So, in our pastoral ministry, we have many responsibilities. We are to “shepherd the flock of God…exercising oversight…according to the will of God…with eagerness (1 Pet 5:2).” We do this by taking “care of the church of God” (1 Tim 3:5) specifically as we “preach the word…reprove, rebuke, exhort, with great patience and instruction (2 Tim 4:2).” All of this being done with an eye to equip “the saints for the work of service, to the building up of the body of Christ (Eph 4:12) so the final result is we “present every man complete in Christ (Col 1:28).”

This is a very high calling. This is a high privilege. This is an utterly holy endeavor. No doubt there are seeds of bitterness waiting to take root and grow in our hearts. In each of our ministries, there are challenges and frustrations that tempt us to utter “My, how tiresome it is”. But these words are sinful; they come from the flesh and are rooted in a fleshly perspective. Yet like all sins, they can be crucified by the Holy Spirit as we offer up our idols to God and confess that we would rather serve them that Him. In His mercy and grace, He will accept our confession and cleanse us from this sin (1 John 1:9).

May God’s grace strengthen you and equip you in your service to Him.

Those are some of my thoughts, I’d love to hear yours.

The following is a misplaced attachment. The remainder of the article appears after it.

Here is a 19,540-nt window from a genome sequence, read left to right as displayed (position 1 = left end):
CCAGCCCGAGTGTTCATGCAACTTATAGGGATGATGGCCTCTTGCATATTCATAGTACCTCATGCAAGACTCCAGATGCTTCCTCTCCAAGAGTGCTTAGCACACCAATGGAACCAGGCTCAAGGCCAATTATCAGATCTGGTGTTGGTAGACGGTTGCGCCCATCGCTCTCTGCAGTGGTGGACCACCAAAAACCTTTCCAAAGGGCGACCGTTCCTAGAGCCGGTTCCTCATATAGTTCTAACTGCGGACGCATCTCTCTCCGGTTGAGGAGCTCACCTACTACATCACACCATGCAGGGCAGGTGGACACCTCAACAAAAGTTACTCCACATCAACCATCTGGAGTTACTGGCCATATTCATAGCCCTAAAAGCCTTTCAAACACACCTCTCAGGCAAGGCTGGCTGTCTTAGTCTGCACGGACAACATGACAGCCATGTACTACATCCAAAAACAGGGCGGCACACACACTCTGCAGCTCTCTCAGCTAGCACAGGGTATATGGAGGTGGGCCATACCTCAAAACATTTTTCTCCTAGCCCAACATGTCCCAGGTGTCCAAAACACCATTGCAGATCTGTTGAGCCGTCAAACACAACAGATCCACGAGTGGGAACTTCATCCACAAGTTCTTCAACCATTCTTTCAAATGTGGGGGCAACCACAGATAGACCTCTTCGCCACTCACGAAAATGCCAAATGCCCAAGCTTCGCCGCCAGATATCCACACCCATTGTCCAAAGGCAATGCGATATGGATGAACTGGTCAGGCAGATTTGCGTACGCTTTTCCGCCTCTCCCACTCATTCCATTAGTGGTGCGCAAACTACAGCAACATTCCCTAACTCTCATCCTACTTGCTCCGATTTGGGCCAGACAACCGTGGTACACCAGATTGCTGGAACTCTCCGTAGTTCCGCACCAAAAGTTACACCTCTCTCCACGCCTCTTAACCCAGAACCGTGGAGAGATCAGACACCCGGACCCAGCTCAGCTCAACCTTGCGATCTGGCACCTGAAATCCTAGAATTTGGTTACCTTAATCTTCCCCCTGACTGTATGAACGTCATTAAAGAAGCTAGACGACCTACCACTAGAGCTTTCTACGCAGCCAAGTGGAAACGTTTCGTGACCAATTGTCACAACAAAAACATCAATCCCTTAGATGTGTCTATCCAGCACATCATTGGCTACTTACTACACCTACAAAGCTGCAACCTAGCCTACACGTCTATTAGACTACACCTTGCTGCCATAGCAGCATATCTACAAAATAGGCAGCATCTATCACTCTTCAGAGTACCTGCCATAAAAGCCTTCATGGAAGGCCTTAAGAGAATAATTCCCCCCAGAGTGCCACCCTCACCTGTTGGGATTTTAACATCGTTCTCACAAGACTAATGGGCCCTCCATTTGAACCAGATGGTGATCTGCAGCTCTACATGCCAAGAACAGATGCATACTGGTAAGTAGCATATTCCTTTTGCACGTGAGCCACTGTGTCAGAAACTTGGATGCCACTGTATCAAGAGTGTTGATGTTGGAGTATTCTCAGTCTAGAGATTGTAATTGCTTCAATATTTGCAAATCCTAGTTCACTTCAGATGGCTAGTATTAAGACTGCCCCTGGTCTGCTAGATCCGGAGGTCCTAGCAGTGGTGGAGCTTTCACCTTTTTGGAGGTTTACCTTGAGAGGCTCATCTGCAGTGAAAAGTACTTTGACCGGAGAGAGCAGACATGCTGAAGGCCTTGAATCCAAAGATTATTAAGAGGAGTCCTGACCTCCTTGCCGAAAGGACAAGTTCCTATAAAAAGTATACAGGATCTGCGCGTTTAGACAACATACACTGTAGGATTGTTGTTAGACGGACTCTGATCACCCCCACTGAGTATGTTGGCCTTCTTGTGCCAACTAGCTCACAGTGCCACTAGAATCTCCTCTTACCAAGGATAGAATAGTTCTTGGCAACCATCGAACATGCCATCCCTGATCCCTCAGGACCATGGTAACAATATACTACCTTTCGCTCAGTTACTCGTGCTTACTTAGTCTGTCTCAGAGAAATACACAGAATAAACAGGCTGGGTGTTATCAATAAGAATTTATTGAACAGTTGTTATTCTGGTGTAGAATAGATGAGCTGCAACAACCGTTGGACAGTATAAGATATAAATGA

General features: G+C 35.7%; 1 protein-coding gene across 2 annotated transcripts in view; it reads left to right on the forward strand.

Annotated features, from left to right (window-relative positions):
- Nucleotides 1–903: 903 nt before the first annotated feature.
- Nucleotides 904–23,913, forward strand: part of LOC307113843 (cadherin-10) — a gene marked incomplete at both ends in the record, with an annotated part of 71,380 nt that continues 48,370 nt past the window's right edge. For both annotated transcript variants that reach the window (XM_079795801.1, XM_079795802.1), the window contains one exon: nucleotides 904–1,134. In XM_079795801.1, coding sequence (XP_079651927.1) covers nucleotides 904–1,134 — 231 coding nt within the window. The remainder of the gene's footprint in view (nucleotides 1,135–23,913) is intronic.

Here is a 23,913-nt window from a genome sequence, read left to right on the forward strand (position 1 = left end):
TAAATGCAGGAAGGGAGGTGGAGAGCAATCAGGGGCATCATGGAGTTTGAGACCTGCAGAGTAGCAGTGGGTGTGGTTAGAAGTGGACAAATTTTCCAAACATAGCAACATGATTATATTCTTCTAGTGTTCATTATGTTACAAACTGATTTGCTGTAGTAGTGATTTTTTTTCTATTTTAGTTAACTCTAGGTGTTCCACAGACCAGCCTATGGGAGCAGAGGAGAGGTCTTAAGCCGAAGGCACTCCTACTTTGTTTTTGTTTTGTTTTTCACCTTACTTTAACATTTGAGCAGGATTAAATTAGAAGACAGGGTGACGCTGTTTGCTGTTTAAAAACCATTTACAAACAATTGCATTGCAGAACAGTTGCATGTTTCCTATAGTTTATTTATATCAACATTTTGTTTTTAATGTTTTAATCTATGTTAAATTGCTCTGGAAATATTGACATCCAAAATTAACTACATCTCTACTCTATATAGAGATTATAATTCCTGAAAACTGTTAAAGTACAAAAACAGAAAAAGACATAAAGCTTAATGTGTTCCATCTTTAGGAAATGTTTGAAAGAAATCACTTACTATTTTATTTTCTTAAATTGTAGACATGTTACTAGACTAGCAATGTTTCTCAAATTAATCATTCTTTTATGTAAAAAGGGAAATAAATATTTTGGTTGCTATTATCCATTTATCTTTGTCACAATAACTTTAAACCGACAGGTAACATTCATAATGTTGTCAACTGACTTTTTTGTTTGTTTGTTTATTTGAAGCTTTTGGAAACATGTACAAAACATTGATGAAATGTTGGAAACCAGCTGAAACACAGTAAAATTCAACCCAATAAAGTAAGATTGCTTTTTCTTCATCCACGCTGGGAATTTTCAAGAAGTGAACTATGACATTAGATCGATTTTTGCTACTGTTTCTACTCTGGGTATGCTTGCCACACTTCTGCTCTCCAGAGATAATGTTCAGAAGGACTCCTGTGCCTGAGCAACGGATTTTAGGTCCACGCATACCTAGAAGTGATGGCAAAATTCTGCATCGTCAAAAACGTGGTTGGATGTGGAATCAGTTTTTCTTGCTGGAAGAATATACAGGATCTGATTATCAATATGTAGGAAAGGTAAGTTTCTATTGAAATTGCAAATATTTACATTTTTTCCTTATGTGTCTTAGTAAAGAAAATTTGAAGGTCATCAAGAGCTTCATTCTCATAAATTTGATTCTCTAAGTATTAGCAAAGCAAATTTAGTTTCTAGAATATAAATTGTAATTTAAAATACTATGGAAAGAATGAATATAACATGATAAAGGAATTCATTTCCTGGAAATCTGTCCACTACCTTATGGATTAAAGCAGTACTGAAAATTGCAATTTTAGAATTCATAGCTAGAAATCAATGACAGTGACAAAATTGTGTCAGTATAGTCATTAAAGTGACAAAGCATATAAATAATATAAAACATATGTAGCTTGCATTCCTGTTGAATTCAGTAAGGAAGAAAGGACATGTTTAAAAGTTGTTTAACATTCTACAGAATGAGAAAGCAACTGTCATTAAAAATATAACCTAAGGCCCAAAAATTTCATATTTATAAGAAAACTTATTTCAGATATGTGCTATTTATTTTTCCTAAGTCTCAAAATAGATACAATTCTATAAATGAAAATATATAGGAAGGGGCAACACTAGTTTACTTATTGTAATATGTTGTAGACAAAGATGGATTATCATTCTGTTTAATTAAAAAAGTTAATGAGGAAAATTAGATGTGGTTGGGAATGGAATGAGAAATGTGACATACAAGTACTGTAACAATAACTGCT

Published in Blog
Monday, 06 September 2010 08:28

Side-Stepping Popularity

John chapter 6 contains the well known account of Jesus feeding the 5000. This amazing story demonstrates that Jesus as God has the ability to create something from nothing. In other, more fancy words, Jesus has the power to create ex nihilo. He has the ability to bring atoms into existence and fashion them together to form real objects. All without touching them. His command, His will, His word is enough that nature follows.

Likewise, just after the account of the Feeding of the 5000, John's Gospel then provides the account of Jesus walking on water. This is another example of His divine capabilities as His will causes nature to be rearranged so that normal properties of water are changed and He is able to walk upon it.

While these are amazing feats of awesome command, I want to highlight a side comment made my John in 6:15--"So Jesus, perceiving that they were intending to come and take Him by force to make Him king, withdrew again to the mountain by Himself alone."

What I find convicting about this verse is the clear principle that not all popularity is good, right or rightly motivated. In this situation, the people wanted to make Jesus their King. To my fleshly mind that sounds like a complete success for His objectives--finally, He's demonstrated His truth and power and the people have seen and believed. They have turned to Him in droves. They are ready for their King Messiah. Quite possibly, His number of supporters has now outweighed His detractors. You would think that Jesus is ready to take Airforce One and land on the aircraft carrier triumphantly declaring "Mission Accomplished!"